The literature describes traumatic OCD as a rare injury associated with patients sustaining high-energy trauma, such as motor vehicle collisions, pedestrian versus car accidents, or falls from great heights [6]. The mechanism of traumatic OCD is poorly defined but is always associated with sudden, high-energy deceleration forces resulting in hyperextension, hyperflexion, translation, and/or rotation of the upper cervical spine causing the ligamentous disruption [3, 5, 2225]. Our case is unique in that it represents the first published case of a patient who sustained an OCD after low-energy trauma.

OCDs are treated with provisional external cervical stabilization in the acute setting followed by urgent surgical stabilization. The ideal form of provisional stabilization is controversial and depends on the timing of OR availability, the degree of initial displacement, the patient’s neurologic status, body habitus, and other associated injuries [4]. The definitive treatment should be performed as soon as possible to reduce and stabilize the injured segment to prevent further neurological injury [26, 27]. Craniocervical fixation is the treatment of choice in cases of traumatic OCD, which can be done using a variety of techniques [28]; all of which should involve fusion of the occiput to C2 [7]. In our case, emergent occiput-C2 fixation was performed with bilateral C2 pars interarticularis screws and an occiput plate with three midline screws placed in the occiput keel that were connected with precontoured occiput cervical rods. C1 lateral mass screws were attempted; however, there was too much instability at that level for placement of screws. Neuromonitoring should be performed throughout the operation and in our case, the patient maintained his neurological status throughout.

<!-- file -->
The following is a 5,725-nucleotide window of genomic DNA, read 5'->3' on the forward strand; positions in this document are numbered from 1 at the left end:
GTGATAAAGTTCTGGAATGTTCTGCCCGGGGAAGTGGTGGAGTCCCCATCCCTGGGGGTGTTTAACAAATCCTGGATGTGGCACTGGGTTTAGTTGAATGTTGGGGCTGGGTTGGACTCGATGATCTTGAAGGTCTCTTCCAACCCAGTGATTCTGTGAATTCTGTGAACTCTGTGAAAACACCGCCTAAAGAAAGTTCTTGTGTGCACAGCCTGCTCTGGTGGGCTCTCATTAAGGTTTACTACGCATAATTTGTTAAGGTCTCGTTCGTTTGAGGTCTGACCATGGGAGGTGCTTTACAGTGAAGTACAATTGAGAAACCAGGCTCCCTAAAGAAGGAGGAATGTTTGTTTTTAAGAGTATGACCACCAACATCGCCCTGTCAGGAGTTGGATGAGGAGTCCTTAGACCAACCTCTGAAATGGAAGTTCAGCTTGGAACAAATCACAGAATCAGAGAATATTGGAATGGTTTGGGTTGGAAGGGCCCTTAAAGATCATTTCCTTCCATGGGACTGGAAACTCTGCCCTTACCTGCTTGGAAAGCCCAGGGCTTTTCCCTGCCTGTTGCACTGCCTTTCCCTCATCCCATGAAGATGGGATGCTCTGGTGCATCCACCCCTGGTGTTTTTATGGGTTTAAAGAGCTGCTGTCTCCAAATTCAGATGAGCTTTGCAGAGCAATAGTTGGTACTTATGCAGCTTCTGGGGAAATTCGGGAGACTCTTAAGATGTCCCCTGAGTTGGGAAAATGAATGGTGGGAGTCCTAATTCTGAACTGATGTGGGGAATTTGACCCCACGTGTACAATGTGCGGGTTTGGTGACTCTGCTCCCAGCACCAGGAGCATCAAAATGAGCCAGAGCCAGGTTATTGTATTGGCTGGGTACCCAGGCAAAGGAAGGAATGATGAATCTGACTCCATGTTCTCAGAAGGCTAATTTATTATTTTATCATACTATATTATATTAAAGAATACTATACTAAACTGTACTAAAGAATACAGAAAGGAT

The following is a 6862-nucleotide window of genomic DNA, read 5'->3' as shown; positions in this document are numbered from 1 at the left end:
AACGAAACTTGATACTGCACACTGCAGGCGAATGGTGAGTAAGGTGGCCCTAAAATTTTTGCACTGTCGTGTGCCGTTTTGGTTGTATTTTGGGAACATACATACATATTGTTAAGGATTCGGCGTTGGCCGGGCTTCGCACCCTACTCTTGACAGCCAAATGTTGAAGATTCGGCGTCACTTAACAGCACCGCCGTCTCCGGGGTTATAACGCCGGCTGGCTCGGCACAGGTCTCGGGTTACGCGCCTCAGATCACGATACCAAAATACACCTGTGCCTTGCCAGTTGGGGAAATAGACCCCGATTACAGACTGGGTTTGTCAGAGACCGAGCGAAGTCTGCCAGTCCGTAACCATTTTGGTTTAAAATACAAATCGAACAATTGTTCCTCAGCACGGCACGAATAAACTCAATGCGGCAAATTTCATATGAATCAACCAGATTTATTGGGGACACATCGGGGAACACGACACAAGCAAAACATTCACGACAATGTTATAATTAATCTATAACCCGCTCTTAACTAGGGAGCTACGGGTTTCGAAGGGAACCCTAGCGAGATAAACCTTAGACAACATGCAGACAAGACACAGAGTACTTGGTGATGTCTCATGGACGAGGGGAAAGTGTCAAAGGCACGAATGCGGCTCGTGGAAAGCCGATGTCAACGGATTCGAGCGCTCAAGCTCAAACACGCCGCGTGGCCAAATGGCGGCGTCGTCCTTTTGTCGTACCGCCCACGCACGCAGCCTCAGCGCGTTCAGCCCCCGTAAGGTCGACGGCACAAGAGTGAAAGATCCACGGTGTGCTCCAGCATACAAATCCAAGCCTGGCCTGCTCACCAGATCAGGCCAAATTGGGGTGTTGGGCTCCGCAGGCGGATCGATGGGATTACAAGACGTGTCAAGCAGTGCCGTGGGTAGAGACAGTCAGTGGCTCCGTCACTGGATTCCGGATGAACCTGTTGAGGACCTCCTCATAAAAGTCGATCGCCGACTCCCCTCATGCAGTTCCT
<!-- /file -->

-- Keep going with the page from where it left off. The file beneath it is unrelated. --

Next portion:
4. Conclusion

Traumatic OCD is not an injury exclusive to high-energy trauma. In some settings, low-energy mechanisms such as ground-level falls with severe neck pain as the only clinical symptom can be suggestive of a possible OCD. Additionally, advanced imaging such as head and neck CT should be used as the first diagnostic imaging modality to aid in identifying this injury. Finally, occipitocervical surgical stabilization should be performed as soon as possible, to minimize neurologic sequelae.

Conflicts of Interest

The authors declare that there is no conflict of interest regarding the publication of this article.

Acknowledgments

We acknowledge Andrea L. Ball, MLS, MSM, from the Health Sciences Library, University of Washington, for her editing assistance.